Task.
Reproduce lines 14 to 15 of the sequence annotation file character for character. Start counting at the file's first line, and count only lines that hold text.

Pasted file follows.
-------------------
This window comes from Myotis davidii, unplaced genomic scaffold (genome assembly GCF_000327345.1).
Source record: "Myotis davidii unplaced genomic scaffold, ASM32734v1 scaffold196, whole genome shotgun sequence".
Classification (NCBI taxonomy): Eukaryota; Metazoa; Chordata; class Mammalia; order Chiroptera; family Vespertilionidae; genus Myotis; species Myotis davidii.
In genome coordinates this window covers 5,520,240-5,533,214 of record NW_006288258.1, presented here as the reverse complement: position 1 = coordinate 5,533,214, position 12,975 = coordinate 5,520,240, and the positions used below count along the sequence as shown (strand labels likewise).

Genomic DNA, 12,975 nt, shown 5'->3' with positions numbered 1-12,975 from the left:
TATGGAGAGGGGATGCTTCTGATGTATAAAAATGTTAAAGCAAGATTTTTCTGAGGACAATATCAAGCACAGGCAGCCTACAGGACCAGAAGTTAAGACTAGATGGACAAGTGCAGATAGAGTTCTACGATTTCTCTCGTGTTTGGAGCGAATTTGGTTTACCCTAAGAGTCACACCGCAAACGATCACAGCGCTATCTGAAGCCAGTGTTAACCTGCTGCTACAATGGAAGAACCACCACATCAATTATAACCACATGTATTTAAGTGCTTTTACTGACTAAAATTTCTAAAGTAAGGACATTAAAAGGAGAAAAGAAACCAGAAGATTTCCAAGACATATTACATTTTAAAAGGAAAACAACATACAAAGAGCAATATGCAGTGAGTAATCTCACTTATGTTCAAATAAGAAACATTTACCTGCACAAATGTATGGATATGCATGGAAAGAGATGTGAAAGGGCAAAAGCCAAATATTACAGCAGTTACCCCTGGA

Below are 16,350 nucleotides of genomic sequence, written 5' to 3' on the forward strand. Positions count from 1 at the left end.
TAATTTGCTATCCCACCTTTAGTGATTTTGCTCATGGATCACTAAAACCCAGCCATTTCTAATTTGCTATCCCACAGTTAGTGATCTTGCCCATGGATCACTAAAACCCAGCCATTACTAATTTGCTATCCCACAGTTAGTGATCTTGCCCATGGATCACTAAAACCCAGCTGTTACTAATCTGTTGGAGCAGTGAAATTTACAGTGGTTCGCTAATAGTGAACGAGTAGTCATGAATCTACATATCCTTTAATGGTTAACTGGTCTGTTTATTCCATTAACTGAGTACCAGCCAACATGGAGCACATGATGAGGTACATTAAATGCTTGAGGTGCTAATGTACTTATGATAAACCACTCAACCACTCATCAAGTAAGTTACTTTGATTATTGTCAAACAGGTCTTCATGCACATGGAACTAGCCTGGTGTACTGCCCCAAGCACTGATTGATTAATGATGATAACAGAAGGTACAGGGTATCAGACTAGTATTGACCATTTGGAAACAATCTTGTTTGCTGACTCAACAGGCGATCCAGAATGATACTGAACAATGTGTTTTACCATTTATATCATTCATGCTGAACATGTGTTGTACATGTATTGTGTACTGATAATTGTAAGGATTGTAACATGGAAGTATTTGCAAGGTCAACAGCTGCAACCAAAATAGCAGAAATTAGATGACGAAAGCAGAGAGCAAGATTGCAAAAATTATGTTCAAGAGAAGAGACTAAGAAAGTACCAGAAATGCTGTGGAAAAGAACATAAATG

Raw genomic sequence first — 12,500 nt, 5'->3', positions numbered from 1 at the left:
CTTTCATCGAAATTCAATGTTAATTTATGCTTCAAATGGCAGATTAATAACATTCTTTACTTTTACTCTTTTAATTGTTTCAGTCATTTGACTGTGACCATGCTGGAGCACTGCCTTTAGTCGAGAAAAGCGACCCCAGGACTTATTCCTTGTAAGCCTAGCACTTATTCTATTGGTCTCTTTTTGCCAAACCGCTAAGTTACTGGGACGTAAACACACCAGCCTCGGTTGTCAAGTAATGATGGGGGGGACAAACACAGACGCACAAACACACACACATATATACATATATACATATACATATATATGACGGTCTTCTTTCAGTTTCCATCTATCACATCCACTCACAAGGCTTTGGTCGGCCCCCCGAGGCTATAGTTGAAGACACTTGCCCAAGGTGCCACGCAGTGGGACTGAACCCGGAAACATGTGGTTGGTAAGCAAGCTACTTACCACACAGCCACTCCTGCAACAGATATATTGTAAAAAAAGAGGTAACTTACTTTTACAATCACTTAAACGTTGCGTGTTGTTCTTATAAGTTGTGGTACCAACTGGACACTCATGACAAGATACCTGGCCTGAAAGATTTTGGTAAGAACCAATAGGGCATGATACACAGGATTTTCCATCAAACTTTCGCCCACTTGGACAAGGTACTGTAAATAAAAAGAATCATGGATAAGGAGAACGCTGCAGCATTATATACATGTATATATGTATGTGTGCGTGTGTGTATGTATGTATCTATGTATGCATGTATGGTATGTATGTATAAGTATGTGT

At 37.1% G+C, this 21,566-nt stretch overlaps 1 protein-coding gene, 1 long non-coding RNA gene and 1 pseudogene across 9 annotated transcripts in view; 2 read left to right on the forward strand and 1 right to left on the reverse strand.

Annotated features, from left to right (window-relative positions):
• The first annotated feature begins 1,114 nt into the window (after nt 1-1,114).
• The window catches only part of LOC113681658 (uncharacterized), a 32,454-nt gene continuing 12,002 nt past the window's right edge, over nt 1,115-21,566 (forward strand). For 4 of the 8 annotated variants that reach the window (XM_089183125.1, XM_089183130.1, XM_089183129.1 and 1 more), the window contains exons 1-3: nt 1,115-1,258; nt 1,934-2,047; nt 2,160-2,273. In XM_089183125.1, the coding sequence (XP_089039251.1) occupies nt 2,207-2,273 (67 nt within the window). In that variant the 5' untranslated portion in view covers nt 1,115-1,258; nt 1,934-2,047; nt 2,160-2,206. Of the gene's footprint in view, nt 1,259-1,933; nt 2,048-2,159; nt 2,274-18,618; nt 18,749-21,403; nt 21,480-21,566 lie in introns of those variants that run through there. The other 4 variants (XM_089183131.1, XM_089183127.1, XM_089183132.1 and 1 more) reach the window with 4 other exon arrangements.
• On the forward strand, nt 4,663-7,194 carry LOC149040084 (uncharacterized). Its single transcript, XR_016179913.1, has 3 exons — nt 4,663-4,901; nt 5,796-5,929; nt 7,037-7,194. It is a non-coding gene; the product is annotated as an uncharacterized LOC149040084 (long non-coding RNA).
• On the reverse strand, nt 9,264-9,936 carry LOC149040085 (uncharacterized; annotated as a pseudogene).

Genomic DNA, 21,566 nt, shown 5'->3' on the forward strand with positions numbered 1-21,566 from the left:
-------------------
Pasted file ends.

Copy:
• The window catches only part of LOC113681658 (uncharacterized), a 32,454-nt gene continuing 12,002 nt past the window's right edge, over nt 1,115-21,566 (forward strand). For 4 of the 8 annotated variants that reach the window (XM_089183125.1, XM_089183130.1, XM_089183129.1 and 1 more), the window contains exons 1-3: nt 1,115-1,258; nt 1,934-2,047; nt 2,160-2,273. In XM_089183125.1, the coding sequence (XP_089039251.1) occupies nt 2,207-2,273 (67 nt within the window). In that variant the 5' untranslated portion in view covers nt 1,115-1,258; nt 1,934-2,047; nt 2,160-2,206. Of the gene's footprint in view, nt 1,259-1,933; nt 2,048-2,159; nt 2,274-18,618; nt 18,749-21,403; nt 21,480-21,566 lie in introns of those variants that run through there. The other 4 variants (XM_089183131.1, XM_089183127.1, XM_089183132.1 and 1 more) reach the window with 4 other exon arrangements.
• On the forward strand, nt 4,663-7,194 carry LOC149040084 (uncharacterized). Its single transcript, XR_016179913.1, has 3 exons — nt 4,663-4,901; nt 5,796-5,929; nt 7,037-7,194. It is a non-coding gene; the product is annotated as an uncharacterized LOC149040084 (long non-coding RNA).